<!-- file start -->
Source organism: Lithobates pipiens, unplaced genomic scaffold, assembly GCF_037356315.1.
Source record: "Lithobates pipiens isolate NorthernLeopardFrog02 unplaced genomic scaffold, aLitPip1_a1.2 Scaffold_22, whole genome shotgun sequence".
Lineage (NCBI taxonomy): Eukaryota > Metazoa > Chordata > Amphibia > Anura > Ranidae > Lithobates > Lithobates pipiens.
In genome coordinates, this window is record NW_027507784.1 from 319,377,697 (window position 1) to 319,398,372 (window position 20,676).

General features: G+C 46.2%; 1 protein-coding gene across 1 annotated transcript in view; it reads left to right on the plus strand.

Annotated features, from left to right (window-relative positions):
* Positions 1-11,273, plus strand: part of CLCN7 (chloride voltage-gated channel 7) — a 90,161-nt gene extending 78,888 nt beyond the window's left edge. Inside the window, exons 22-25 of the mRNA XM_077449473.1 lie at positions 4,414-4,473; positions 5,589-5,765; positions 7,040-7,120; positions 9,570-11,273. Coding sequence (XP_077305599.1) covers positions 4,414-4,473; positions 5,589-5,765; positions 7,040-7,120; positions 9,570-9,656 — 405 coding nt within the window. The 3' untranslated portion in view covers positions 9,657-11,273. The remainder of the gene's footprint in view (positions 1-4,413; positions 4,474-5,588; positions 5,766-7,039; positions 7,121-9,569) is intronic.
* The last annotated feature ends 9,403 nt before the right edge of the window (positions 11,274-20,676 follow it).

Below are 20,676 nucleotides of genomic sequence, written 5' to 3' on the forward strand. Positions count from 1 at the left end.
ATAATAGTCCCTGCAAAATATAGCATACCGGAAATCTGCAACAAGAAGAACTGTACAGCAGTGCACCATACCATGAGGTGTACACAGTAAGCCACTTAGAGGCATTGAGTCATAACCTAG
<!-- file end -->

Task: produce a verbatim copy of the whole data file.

Source organism: Lithobates pipiens, unplaced genomic scaffold, assembly GCF_037356315.1.
Source record: "Lithobates pipiens isolate NorthernLeopardFrog02 unplaced genomic scaffold, aLitPip1_a1.2 Scaffold_22, whole genome shotgun sequence".
Lineage (NCBI taxonomy): Eukaryota > Metazoa > Chordata > Amphibia > Anura > Ranidae > Lithobates > Lithobates pipiens.
In genome coordinates, this window is record NW_027507784.1 from 319,377,697 (window position 1) to 319,398,372 (window position 20,676).

General features: G+C 46.2%; 1 protein-coding gene across 1 annotated transcript in view; it reads left to right on the plus strand.

Annotated features, from left to right (window-relative positions):
* Positions 1-11,273, plus strand: part of CLCN7 (chloride voltage-gated channel 7) — a 90,161-nt gene extending 78,888 nt beyond the window's left edge. Inside the window, exons 22-25 of the mRNA XM_077449473.1 lie at positions 4,414-4,473; positions 5,589-5,765; positions 7,040-7,120; positions 9,570-11,273. Coding sequence (XP_077305599.1) covers positions 4,414-4,473; positions 5,589-5,765; positions 7,040-7,120; positions 9,570-9,656 — 405 coding nt within the window. The 3' untranslated portion in view covers positions 9,657-11,273. The remainder of the gene's footprint in view (positions 1-4,413; positions 4,474-5,588; positions 5,766-7,039; positions 7,121-9,569) is intronic.
* The last annotated feature ends 9,403 nt before the right edge of the window (positions 11,274-20,676 follow it).

Below are 20,676 nucleotides of genomic sequence, written 5' to 3' on the forward strand. Positions count from 1 at the left end.
ATAATAGTCCCTGCAAAATATAGCATACCGGAAATCTGCAACAAGAAGAACTGTACAGCAGTGCACCATACCATGAGGTGTACACAGTAAGCCACTTAGAGGCATTGAGTCATAACCTAG